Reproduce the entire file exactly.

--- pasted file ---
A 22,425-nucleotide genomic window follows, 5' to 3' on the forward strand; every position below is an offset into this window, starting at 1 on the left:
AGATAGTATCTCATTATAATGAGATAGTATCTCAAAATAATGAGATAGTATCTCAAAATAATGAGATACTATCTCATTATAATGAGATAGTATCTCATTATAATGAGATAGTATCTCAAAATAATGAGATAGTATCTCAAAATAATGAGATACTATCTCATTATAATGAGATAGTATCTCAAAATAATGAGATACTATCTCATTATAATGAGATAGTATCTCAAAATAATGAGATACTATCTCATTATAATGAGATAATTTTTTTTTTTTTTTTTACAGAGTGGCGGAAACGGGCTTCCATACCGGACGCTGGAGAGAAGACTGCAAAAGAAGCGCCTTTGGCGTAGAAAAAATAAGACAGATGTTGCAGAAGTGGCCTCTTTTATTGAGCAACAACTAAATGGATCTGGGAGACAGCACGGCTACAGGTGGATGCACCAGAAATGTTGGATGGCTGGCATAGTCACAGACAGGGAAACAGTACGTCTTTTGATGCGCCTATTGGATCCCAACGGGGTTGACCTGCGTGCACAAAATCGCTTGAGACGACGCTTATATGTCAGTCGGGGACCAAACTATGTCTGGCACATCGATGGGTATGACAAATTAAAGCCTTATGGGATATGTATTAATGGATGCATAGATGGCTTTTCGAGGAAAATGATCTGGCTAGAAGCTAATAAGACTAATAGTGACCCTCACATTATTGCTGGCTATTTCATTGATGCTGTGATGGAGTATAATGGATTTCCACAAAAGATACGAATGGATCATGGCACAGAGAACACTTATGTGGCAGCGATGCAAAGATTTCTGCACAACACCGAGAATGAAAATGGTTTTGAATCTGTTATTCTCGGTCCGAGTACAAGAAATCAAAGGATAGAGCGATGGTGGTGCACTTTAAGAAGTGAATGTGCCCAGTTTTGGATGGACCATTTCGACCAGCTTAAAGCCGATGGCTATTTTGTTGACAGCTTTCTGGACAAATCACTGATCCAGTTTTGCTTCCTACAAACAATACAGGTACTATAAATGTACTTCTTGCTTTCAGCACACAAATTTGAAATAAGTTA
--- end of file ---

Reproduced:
A 22,425-nucleotide genomic window follows, 5' to 3' on the forward strand; every position below is an offset into this window, starting at 1 on the left:
AGATAGTATCTCATTATAATGAGATAGTATCTCAAAATAATGAGATAGTATCTCAAAATAATGAGATACTATCTCATTATAATGAGATAGTATCTCATTATAATGAGATAGTATCTCAAAATAATGAGATAGTATCTCAAAATAATGAGATACTATCTCATTATAATGAGATAGTATCTCAAAATAATGAGATACTATCTCATTATAATGAGATAGTATCTCAAAATAATGAGATACTATCTCATTATAATGAGATAATTTTTTTTTTTTTTTTTACAGAGTGGCGGAAACGGGCTTCCATACCGGACGCTGGAGAGAAGACTGCAAAAGAAGCGCCTTTGGCGTAGAAAAAATAAGACAGATGTTGCAGAAGTGGCCTCTTTTATTGAGCAACAACTAAATGGATCTGGGAGACAGCACGGCTACAGGTGGATGCACCAGAAATGTTGGATGGCTGGCATAGTCACAGACAGGGAAACAGTACGTCTTTTGATGCGCCTATTGGATCCCAACGGGGTTGACCTGCGTGCACAAAATCGCTTGAGACGACGCTTATATGTCAGTCGGGGACCAAACTATGTCTGGCACATCGATGGGTATGACAAATTAAAGCCTTATGGGATATGTATTAATGGATGCATAGATGGCTTTTCGAGGAAAATGATCTGGCTAGAAGCTAATAAGACTAATAGTGACCCTCACATTATTGCTGGCTATTTCATTGATGCTGTGATGGAGTATAATGGATTTCCACAAAAGATACGAATGGATCATGGCACAGAGAACACTTATGTGGCAGCGATGCAAAGATTTCTGCACAACACCGAGAATGAAAATGGTTTTGAATCTGTTATTCTCGGTCCGAGTACAAGAAATCAAAGGATAGAGCGATGGTGGTGCACTTTAAGAAGTGAATGTGCCCAGTTTTGGATGGACCATTTCGACCAGCTTAAAGCCGATGGCTATTTTGTTGACAGCTTTCTGGACAAATCACTGATCCAGTTTTGCTTCCTACAAACAATACAGGTACTATAAATGTACTTCTTGCTTTCAGCACACAAATTTGAAATAAGTTA